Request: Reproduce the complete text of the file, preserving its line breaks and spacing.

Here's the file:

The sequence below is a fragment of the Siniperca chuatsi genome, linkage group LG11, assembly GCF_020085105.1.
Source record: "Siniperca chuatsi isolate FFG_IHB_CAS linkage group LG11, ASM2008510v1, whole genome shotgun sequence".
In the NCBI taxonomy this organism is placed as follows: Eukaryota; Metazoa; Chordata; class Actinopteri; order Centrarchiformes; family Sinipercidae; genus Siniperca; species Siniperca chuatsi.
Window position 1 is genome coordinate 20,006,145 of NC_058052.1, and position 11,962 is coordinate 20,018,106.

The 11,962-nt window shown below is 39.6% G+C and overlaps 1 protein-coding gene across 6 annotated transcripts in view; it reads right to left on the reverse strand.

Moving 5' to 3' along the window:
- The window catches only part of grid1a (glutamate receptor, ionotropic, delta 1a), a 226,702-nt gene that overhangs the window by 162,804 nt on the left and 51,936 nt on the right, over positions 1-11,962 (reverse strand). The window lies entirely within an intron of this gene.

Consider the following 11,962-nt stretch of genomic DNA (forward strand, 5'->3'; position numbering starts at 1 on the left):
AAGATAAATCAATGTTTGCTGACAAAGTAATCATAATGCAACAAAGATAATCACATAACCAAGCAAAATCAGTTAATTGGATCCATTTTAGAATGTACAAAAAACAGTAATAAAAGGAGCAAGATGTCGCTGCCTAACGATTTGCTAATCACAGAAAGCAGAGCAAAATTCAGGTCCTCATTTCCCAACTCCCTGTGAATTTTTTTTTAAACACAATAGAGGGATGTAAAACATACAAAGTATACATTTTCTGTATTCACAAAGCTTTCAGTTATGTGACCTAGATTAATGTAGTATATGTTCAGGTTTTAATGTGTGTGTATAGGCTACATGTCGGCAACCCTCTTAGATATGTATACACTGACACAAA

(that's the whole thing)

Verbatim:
The sequence below is a fragment of the Siniperca chuatsi genome, linkage group LG11, assembly GCF_020085105.1.
Source record: "Siniperca chuatsi isolate FFG_IHB_CAS linkage group LG11, ASM2008510v1, whole genome shotgun sequence".
In the NCBI taxonomy this organism is placed as follows: Eukaryota; Metazoa; Chordata; class Actinopteri; order Centrarchiformes; family Sinipercidae; genus Siniperca; species Siniperca chuatsi.
Window position 1 is genome coordinate 20,006,145 of NC_058052.1, and position 11,962 is coordinate 20,018,106.

The 11,962-nt window shown below is 39.6% G+C and overlaps 1 protein-coding gene across 6 annotated transcripts in view; it reads right to left on the reverse strand.

Moving 5' to 3' along the window:
- The window catches only part of grid1a (glutamate receptor, ionotropic, delta 1a), a 226,702-nt gene that overhangs the window by 162,804 nt on the left and 51,936 nt on the right, over positions 1-11,962 (reverse strand). The window lies entirely within an intron of this gene.

Consider the following 11,962-nt stretch of genomic DNA (forward strand, 5'->3'; position numbering starts at 1 on the left):
AAGATAAATCAATGTTTGCTGACAAAGTAATCATAATGCAACAAAGATAATCACATAACCAAGCAAAATCAGTTAATTGGATCCATTTTAGAATGTACAAAAAACAGTAATAAAAGGAGCAAGATGTCGCTGCCTAACGATTTGCTAATCACAGAAAGCAGAGCAAAATTCAGGTCCTCATTTCCCAACTCCCTGTGAATTTTTTTTTAAACACAATAGAGGGATGTAAAACATACAAAGTATACATTTTCTGTATTCACAAAGCTTTCAGTTATGTGACCTAGATTAATGTAGTATATGTTCAGGTTTTAATGTGTGTGTATAGGCTACATGTCGGCAACCCTCTTAGATATGTATACACTGACACAAA